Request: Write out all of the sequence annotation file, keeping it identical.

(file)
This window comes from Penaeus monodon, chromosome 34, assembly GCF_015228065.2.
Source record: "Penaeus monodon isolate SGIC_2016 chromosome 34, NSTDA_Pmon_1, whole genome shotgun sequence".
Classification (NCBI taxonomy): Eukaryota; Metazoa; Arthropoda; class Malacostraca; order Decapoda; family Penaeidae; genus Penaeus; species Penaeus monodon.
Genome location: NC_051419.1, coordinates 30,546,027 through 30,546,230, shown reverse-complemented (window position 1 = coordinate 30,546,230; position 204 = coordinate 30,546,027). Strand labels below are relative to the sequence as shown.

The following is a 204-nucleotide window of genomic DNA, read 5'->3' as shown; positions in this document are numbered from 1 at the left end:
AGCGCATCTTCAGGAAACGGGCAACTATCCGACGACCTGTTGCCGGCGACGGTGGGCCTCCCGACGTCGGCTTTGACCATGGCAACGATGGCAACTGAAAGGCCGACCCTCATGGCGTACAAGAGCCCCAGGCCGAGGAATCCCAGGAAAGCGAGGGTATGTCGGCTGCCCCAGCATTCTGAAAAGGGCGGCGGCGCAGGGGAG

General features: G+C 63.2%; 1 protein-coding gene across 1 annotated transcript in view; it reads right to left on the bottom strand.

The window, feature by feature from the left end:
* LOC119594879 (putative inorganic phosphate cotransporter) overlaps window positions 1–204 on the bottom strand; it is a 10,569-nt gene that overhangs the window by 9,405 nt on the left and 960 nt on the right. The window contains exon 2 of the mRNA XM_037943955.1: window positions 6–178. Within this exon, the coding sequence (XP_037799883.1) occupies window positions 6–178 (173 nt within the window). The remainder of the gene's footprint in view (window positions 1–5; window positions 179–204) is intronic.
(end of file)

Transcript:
This window comes from Penaeus monodon, chromosome 34, assembly GCF_015228065.2.
Source record: "Penaeus monodon isolate SGIC_2016 chromosome 34, NSTDA_Pmon_1, whole genome shotgun sequence".
Classification (NCBI taxonomy): Eukaryota; Metazoa; Arthropoda; class Malacostraca; order Decapoda; family Penaeidae; genus Penaeus; species Penaeus monodon.
Genome location: NC_051419.1, coordinates 30,546,027 through 30,546,230, shown reverse-complemented (window position 1 = coordinate 30,546,230; position 204 = coordinate 30,546,027). Strand labels below are relative to the sequence as shown.

The following is a 204-nucleotide window of genomic DNA, read 5'->3' as shown; positions in this document are numbered from 1 at the left end:
AGCGCATCTTCAGGAAACGGGCAACTATCCGACGACCTGTTGCCGGCGACGGTGGGCCTCCCGACGTCGGCTTTGACCATGGCAACGATGGCAACTGAAAGGCCGACCCTCATGGCGTACAAGAGCCCCAGGCCGAGGAATCCCAGGAAAGCGAGGGTATGTCGGCTGCCCCAGCATTCTGAAAAGGGCGGCGGCGCAGGGGAG

General features: G+C 63.2%; 1 protein-coding gene across 1 annotated transcript in view; it reads right to left on the bottom strand.

The window, feature by feature from the left end:
* LOC119594879 (putative inorganic phosphate cotransporter) overlaps window positions 1–204 on the bottom strand; it is a 10,569-nt gene that overhangs the window by 9,405 nt on the left and 960 nt on the right. The window contains exon 2 of the mRNA XM_037943955.1: window positions 6–178. Within this exon, the coding sequence (XP_037799883.1) occupies window positions 6–178 (173 nt within the window). The remainder of the gene's footprint in view (window positions 1–5; window positions 179–204) is intronic.